For this wedding, I chose to go with a lacy 1/2-3/4 sleeve dress.  As I stated before, there are plenty of modest sleeve options but I thought that a longer sleeved dress would be seasonally appropriate as the weather in September and October can be chilly (as I learned the hard way when I about froze doing pictures outside at my late October wedding).  As a side note, I completely sympathize with brides who are trying to find a modest dress that fits their comfort level.  It took me a very long time to find the right dress(es) for this post based on what look I wanted. I knew I wanted a dress with sleeves, but I also wanted to avoid the overdone Kate Middleton dress style. Additionally, it is apparently now popular to pair 3/4 sleeves with knee-length dresses now, and fit and flare dresses are also popular; neither look is something I would be comfortable wearing and neither of which I wanted to use in this wedding.  I eventually found two dresses to use; one is a fit and flare but I really like how it looks, and the other has a looser fit.  I chose to include a second dress option because some brides may feel that the form-fitting look of a fit and flare style is not modest. 
Modest Satin and Lace
Justin Alexander Signature






















*A note about the second dress: This dress is sold on Etsy and I personally would be hesitant to buy this dress because you have absolutely no guarantee that it will be of acceptable quality. I am including it because I like how it looks, but this should not be taken as an endorsement of the dress itself or the seller of the dress. 

To keep the bride's overall look simple and elegant, and in order to not overshadow such a gorgeous dress, I chose to pair the dress with simple peep-toe low heels and a long veil with no other hair adornments. Delicate jewelry and  natural, radiant, dewy makeup completes the look.  The bride's bouquet would be shades of cream, orange, red, and yellow, to reflect the changing colors of the leaves on the trees.  These colors would also really pop against the background of the bridesmaids' green dresses.  

Finding a stylish and attractive bridesmaid dress was even more difficult than finding the bride's dress.  Part of this is my fault because I had a set style and color in mind (yes, this goes against my #1 wedding planning rule of flexibility, oops!)  I wanted the main colors to be green and gold to reflect the bounty of the harvest season, with accents of fall's reds and oranges.  I was looking for a mossy or olive green bridesmaid dress but could not find any to my satisfaction.  Finally, I found this simple yet sophisticated dark green dress listed as a mother-of-the-bride dress.  It wasn't exactly what I was looking for, but dressed up with a soft gold sash it would be perfect! Add nude or gold low pumps and the bridesmaids perfectly complement the bride.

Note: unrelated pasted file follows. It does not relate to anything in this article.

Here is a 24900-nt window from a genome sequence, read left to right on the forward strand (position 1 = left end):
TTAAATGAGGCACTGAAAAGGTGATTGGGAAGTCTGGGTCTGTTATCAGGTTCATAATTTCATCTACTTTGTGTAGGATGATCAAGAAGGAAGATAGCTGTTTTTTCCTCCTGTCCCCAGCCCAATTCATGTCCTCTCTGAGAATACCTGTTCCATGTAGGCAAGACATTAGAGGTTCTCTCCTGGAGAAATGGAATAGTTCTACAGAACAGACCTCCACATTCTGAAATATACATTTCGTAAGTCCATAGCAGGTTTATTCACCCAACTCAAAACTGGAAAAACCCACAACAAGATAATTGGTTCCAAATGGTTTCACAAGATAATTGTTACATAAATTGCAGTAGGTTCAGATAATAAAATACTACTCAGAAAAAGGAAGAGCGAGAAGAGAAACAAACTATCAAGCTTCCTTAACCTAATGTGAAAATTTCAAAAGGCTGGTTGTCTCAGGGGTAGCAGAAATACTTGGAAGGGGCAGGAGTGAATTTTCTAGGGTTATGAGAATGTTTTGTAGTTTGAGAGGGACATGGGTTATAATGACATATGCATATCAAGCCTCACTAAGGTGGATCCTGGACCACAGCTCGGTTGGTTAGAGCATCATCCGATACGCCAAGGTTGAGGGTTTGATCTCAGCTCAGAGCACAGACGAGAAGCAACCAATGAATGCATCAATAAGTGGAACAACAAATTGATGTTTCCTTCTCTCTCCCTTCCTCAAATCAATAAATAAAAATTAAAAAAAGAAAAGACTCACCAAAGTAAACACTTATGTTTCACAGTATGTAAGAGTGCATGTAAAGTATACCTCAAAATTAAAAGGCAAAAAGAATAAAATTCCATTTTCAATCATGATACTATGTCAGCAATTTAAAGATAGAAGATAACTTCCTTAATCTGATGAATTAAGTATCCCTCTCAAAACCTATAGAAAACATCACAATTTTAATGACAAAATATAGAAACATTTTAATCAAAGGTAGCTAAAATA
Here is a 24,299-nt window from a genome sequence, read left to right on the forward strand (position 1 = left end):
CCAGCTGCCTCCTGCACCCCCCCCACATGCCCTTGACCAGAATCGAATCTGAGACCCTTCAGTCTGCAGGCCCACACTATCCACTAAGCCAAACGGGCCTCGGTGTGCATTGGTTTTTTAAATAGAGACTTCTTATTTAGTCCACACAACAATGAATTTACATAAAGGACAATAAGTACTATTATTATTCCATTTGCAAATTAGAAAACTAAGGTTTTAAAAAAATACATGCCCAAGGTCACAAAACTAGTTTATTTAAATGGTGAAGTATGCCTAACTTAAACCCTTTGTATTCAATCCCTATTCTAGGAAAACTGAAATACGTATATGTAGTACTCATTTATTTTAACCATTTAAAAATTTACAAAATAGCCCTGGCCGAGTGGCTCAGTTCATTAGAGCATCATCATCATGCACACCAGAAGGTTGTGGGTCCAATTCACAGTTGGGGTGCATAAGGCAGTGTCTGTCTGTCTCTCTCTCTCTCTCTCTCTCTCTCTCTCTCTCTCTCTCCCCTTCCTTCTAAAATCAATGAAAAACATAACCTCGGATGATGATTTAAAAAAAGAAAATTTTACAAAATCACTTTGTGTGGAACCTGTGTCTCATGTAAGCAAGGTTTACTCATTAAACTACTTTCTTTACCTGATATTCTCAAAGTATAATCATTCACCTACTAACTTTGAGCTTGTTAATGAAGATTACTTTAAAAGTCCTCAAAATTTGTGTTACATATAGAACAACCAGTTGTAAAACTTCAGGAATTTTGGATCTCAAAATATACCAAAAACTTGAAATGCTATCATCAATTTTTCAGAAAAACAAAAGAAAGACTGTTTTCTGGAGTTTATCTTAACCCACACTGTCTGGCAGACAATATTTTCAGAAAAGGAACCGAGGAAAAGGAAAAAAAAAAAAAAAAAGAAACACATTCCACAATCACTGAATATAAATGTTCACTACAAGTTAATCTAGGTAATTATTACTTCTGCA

Wedding S'mores Bar

Finally, I imagine that the setting of the wedding itself would be someplace woodsy and charming.  If not performed in a church, perhaps the ceremony would take place outdoors in a woodland clearing in front of a small cabin.  The reception could be either in a lodge or covered pavilion, or just outdoors in the same clearing with tables set up underneath a large awning.  Live music is a must have to set the mood for both ceremony and reception.  Instead of a full dinner being served, there would be a wide array of hors d'oeuvres to encourage guests to mingle.  Along with the traditional wedding cake, dessert would be a s'mores bar offering many varieties of chocolate and specialty marshmallows. I know some people choose to have a firepit to roast marshmallows during an outdoor reception, but I prefer small sterno flames to avoid guests having to deal with their clothes smelling like wood smoke.  

Hopefully you all enjoyed this little foray into modest wedding planning as much as I did.  For more inspiration, please visit my Pinterest board Modest Autumn Wedding! Also, I'm running out of ideas for new themes so please leave a comment with what you want me to cover next. Happy wedding planning <3